H People have died due to a catastrophic initiative by the government to cut salt from food, experts say.
A new study by Imperial College London has linked more than 10,000 cases of heart disease or stomach cancer
The study shows that the annual reduction in daily salt intake in England has slowed down significantly since the introduction of the public- health in 2011
Previously, the government's Food Standards Agency has sought to remove salt that has struck agreements with the food industry to reformulate processed foods backed by threats from legislation.
Between 2003 and 2010, the average daily intake decreased by 0.2 g among men and 0.12 g among women.
On the other hand, after 2011, the annual decline slowed down to 0% .11 among men and 0.07 among women.
Posted in BMJ, the new study claims that the delay is associated with 1500 cases of gastric cancer and 9,900 cases of cardiovascular disease or stroke by 2018 that would otherwise not have happened.
This does not include approximately 13,320 deaths caused by different conditions.
"Public-private partnerships, such as responsibility for liability, lacking stable and independent goal setting, monitoring and enforcement, are unlikely to create optimal health benefits"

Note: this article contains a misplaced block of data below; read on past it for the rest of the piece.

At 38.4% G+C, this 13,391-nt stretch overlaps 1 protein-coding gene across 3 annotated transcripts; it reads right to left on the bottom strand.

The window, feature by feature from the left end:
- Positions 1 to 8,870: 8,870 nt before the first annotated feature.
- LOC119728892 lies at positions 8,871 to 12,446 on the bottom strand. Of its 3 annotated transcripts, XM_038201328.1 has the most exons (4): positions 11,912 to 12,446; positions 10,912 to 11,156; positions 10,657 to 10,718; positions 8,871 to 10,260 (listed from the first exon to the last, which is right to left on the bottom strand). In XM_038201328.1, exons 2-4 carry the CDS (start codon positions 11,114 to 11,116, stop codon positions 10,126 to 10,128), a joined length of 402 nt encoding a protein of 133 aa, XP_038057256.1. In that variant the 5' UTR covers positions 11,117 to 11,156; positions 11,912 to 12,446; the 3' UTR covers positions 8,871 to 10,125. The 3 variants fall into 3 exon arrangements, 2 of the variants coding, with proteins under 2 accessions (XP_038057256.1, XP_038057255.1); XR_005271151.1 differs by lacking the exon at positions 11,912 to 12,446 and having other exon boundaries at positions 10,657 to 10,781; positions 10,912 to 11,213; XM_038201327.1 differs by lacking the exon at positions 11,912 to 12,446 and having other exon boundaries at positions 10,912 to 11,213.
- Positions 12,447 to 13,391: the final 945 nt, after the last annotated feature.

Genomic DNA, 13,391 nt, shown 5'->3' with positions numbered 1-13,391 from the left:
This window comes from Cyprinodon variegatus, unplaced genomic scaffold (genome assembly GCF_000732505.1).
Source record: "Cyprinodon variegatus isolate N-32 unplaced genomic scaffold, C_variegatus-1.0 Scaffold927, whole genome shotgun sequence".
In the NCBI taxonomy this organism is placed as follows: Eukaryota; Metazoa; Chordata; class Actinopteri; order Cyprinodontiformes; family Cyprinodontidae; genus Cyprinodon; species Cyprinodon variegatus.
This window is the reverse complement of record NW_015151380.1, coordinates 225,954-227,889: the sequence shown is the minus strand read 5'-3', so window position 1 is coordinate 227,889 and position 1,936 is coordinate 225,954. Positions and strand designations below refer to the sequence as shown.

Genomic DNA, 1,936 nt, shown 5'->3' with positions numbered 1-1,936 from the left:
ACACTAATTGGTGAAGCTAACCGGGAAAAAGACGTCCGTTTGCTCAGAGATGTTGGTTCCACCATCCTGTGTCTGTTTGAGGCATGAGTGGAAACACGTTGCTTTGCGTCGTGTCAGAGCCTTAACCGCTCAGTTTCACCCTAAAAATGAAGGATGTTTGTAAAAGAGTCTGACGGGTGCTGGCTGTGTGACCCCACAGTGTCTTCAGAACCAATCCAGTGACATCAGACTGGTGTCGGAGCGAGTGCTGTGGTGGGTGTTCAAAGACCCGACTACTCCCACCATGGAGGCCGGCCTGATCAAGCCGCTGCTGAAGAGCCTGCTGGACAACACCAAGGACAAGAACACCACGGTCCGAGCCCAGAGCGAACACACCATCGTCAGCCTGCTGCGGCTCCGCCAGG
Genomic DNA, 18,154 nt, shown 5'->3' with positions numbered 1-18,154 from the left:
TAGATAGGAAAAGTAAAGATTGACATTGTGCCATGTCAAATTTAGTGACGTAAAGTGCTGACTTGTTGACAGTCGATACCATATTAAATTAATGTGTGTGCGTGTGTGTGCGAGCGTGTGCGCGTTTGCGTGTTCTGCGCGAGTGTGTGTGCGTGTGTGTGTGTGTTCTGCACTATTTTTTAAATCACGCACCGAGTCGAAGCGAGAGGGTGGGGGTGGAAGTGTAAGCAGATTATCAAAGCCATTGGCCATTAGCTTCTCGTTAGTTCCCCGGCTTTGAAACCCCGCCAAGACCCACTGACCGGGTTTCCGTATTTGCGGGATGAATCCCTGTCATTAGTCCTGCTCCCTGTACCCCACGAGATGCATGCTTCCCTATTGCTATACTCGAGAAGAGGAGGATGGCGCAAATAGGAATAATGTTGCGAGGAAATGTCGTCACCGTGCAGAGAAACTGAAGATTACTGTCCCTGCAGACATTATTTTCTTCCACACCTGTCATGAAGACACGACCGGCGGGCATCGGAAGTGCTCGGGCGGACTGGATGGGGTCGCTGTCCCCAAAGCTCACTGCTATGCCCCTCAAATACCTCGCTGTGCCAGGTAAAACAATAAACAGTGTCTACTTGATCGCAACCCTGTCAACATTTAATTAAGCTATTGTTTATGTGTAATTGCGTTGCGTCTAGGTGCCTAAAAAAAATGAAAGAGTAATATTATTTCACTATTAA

Professor Simon Capewell, Health Care Specialist Liverpool University, who took part in the study, added: "The political messages from this diet reduction analysis can not be clearer."
"The UK Government has an extra choice – or to continue its approach, which it will kill or mutilate thousands of people, or reactivate the FSA's successful approach that will prevent thousands of deaths and will strongly help the Government Response, Dr Alison Tedstone, chief public health nutrition in England (PHE) said: "Previous voluntary salt reduction efforts have helped reduce salt intake in the country by 11% to 8 grams a day.  "The PHE review last December shows a mixed bag in the industry with just over half of all the average salt reduction targets achieved as retailers make bigger progress made by manufacturers.
Clearly, with proper industry leadership, it is still possible to further reduce salt in food. "